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CIIC 26. Donaghmore , Co. Kildare

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© 2016-05-12

© 2016-05-12

National Monuments Service Record Number: KD006-005002-

Site Type

Ecclesiastical

Description

Site

'According to Gwynn and Hadcock (1970, 380), this is Domnach Mor Maige Nuadat (the great church of Nuadat's plain (Maynooth), KD006-005001-) where St Erc, a disciple of the 6th century St Senan, was bishop, and the 'Donagh' (Domnach) element in the townland name does suggest a possible Patrician foundation. In open, gently undulating pasture immediately S of Carton Demesne, and separated from it by the Royal Canal, a railway line and road. A very poorly preserved large, roughly circular, outer enclosure (est. diam. c. 130m) is defined by a low, earthen bank (Wth 5m; H 0.25m) NE-E-S, with traces of an external fosse (Wth 7m; D 0.6m) between E and S. The enclosing elements stop at S where the site is approached and entered by an apparently contemporary, embanked roadway (Wth 6-7m; traceable ext. L 52m N-S) defined on each side by an earthen bank (Wth 3.5m; H 0.4m) which widens (Wth 8.5m) just inside the outer enclosure and runs towards to a central area (int L 28m N-S) occupied by a roughly oval-shaped graveyard (KD006-005004-) which is the original location of an ogham stone and which contains a medieval church (KD006-005002-), and which may overlie the site of an original inner enclosure (est. diams c. 60m NW-SE; c. 45m NE-SW)' (ASI database, www.archaeology.ie). The graveyard is also known as Grangewilliam, taken from the name of the farm it is situated on (FitzGerald 1903, 75).

Monument

'Limestone' (FitzGerald 1902, 268), 0.76m x 0.36m x 0.23m (converted from Macalister 1945, 30).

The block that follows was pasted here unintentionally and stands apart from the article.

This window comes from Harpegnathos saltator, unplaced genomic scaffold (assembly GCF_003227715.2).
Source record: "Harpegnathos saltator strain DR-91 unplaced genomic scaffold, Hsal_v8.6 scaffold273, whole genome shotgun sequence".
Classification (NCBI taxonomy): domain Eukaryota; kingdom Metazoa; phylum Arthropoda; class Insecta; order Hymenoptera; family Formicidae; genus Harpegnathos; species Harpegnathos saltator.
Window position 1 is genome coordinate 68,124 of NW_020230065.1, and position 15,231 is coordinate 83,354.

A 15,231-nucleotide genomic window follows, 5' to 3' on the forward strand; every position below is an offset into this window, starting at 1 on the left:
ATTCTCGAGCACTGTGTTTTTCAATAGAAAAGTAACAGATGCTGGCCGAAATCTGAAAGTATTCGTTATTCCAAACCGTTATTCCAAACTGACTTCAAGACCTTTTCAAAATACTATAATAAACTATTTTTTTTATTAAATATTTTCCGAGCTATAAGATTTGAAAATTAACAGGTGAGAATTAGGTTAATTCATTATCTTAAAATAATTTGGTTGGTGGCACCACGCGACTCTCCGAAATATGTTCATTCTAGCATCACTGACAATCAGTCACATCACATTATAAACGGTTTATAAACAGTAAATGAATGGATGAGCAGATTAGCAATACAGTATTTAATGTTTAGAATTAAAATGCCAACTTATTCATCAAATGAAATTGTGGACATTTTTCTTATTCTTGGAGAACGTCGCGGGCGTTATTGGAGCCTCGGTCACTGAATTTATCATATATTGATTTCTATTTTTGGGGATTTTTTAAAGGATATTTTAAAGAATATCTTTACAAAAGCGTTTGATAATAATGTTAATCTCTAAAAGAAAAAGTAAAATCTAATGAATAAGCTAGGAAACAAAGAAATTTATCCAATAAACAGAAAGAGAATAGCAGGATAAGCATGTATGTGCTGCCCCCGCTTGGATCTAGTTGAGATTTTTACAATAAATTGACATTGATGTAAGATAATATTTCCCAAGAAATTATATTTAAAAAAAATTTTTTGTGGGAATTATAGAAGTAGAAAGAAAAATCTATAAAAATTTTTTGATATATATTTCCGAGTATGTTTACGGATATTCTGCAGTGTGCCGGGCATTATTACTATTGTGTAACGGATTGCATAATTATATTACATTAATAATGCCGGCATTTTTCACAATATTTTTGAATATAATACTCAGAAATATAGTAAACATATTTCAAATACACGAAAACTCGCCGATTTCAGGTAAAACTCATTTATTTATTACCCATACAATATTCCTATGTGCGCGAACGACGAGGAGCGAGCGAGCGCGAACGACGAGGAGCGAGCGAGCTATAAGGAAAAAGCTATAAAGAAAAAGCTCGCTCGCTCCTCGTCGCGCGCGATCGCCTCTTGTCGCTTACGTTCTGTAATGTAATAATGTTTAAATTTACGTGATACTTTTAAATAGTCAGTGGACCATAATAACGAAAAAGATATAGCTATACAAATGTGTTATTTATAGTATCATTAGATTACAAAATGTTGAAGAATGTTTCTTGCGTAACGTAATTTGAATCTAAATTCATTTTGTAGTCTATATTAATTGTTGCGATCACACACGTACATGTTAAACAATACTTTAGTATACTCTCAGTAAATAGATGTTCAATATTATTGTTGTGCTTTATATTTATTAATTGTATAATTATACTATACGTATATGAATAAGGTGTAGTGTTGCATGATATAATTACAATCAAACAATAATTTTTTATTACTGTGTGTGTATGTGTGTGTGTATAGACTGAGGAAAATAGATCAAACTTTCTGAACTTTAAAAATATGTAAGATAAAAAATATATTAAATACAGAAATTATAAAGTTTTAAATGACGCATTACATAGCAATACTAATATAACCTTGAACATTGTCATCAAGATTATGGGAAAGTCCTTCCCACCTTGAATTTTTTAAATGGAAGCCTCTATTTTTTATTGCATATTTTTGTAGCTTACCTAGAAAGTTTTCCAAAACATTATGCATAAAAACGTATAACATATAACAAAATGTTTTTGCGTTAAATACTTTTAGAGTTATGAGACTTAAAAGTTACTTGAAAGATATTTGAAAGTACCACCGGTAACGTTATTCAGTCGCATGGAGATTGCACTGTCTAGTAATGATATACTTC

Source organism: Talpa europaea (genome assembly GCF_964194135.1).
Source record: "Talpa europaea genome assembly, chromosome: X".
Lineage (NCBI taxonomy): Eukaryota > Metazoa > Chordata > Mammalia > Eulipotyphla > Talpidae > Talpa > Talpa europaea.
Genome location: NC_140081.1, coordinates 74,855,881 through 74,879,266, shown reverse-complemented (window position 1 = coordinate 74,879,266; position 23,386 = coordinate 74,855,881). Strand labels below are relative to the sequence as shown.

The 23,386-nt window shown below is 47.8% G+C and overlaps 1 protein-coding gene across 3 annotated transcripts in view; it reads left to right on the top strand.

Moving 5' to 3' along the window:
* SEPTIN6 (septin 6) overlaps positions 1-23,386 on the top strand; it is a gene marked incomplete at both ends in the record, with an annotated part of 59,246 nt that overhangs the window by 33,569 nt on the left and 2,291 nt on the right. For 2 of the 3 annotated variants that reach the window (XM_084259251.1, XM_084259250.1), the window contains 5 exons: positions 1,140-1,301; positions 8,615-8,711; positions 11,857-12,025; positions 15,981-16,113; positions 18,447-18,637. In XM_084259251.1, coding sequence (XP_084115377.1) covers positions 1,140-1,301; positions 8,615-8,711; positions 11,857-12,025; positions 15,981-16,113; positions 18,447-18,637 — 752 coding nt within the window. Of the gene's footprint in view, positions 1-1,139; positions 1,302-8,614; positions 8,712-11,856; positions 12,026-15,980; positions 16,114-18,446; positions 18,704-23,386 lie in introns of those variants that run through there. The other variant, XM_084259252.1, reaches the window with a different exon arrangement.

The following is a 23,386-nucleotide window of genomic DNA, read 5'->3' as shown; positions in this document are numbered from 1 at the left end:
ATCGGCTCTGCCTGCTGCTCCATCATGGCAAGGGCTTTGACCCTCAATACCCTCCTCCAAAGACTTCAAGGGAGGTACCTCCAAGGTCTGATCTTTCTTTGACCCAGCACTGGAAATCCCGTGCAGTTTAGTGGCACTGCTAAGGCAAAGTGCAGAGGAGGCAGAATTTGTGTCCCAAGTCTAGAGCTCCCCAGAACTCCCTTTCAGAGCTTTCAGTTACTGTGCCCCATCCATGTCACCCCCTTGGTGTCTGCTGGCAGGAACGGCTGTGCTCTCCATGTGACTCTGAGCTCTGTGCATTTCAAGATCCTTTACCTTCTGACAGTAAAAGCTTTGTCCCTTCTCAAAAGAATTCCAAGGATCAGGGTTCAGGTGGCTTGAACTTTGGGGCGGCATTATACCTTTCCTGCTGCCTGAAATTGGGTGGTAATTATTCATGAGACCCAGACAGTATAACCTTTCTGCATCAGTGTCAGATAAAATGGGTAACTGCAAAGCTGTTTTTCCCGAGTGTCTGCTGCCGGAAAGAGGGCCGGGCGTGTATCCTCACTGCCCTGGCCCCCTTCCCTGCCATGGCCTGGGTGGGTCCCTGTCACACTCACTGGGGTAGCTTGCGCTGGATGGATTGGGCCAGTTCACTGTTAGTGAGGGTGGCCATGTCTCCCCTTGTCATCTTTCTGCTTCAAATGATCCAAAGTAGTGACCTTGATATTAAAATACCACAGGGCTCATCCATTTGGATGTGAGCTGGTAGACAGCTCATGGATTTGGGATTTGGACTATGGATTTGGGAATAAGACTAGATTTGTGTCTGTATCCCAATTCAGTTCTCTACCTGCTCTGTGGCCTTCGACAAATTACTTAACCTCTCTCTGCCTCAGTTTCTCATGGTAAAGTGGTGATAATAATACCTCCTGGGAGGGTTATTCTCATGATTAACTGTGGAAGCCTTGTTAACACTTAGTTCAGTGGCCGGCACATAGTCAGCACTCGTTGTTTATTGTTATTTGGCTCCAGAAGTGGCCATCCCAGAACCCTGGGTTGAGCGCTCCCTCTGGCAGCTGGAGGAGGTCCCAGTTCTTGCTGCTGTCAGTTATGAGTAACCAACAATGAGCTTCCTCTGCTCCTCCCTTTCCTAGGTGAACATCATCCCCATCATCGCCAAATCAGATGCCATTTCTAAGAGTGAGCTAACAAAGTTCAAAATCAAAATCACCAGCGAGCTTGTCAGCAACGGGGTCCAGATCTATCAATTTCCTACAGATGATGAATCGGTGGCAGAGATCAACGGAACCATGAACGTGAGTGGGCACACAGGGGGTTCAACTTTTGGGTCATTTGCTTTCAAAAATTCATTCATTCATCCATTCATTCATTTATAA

Text

Up-up, 'scratched in fine lines' (Macalister 1945, 30) and quite worn and damaged in places. There is no sign of Macalister's (1945, 31) suggested KOI after the initial name. Although there is space at the top of the left-hand angle for a final -I (NETTAVROICCI), there is no trace of any notches. The kin group name here (MUCOI TRE...?) is very uncertain, mainly due to spalling on the B angle.

Transliteration

NETTAVṚOỊCC/ MAQỊ MỤCCOỊ TṚE[N]A[LU]G̣G̣Ọ

Translation

'of Nad-Froích son of the descendant of Trianlug?'

Commentary

  • NET(T)A 'champion' (later falling together with NIOT(T)A 'sister's son' when both became Nad-) is frequently found as an element in personal/kin group names (eg. NETA-SEGAMONAS on CIIC 263. Ardmore I and CIIC 300. Island). The second element of the name -VRECC is probably OIr. Fróech, fróech 'heather' (Cf. CIIC 12. Rathcroghan I). The same name appears on CIIC 271. (NETA-VROQI) at Stradbally, Co. Waterford and on CIIC 202. (NIO?TTVRẸCC), Coolmagort, Co. Kerry and 'all may be variants of an expected *NETA(S)-VROIC(I)' (McManus 1991, 110).

  • The kin group name is very uncertain but it does appear to start with TRE and the letters NALUGGO would fit with the available space and remains of scores (cf. NETTA-TTRENALUGOS in CIIC 120 Monataggart III, Co. Cork) (McManus 1991, 177, n.12).

Locations

Found

'Lying under a bush, in front of Brain McBride's headstone (1754), in the north-eastern portion of the churchyard' of Donaghmore/Grangewilliam in townland of Donaghmore and barony of North Salt (FitzGerald 1903-5, 155). The original location of this stone may be accessed via the National Monuments Service Historic Environment viewer on www.archaeology.ie. (GPS coordinates -6.552921, 53.377091)

Original

Find location possibly original site

Last recorded

National Museum of Ireland (NMI Ref. 1931:291), Dublin. The present location of this stone may be accessed via the National Monuments Service Historic Environment viewer on www.archaeology.ie. (GPS coordinates -6.254558,53.340408)

History of Recording

Discovered by Lord Walter FitzGerald in 1902, lying in the NE section of the graveyard. It had 'formerly served as a head-stone to a grave owned by a family named O'Farrell' (FitzGerald 1903-5, 155).

References

Websites and Online Databases

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